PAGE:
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How the Islamic State is exploiting Asian unrest to recruit fighters

Communication, trust and cooperation among governments and communities are required to prevent the spread of violent extremism and curb the flow of Islamic State recruits from Asia to the Middle East.
Policewomen from Special Weapons and Tactics (SWAT) team run in formation during a graduation performance after training as members of an anti-terrorist patrol team, in Hami, Xinjiang Uighur Autonomous Region June 29, 2014. Picture taken June 29, 2014. REUTERS/China Daily (CHINA - Tags: MILITARY CRIME LAW) CHINA OUT. NO COMMERCIAL OR EDITORIAL SALES IN CHINA - RTR3WKJW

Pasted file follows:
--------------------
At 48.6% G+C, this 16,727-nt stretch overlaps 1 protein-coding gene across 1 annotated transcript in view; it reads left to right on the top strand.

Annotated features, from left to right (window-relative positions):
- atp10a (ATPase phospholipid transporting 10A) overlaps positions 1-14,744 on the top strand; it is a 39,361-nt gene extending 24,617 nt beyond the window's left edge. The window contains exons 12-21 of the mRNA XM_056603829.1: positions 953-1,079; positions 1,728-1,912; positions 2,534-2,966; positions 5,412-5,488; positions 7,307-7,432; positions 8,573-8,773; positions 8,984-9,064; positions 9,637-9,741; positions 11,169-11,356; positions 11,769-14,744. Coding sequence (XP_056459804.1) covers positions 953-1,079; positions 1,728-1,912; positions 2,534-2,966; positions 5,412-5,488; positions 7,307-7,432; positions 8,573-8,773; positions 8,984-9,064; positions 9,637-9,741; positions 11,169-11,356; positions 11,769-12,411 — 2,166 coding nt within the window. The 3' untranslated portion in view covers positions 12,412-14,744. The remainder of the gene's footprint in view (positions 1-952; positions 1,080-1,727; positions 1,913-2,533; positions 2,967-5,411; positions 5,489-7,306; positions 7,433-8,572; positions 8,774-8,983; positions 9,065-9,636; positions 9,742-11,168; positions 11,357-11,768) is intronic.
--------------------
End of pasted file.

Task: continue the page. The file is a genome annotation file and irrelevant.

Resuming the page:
Conflicts in Iraq and Syria have produced a significant number of extremists in Central Asia and Xinjiang, providing prime recruiting targets for the Islamic State (IS) and other terrorist groups.

Intelligence sources in Ankara estimate at least 1,500 recruits from Central Asia (Uzbekistan, Kyrgyzstan, Kazakhstan, Tajikistan and Turkmenistan) and Xinjiang (a Uighur autonomous region of northwest China) are already fighting for IS in Syria and Iraq.

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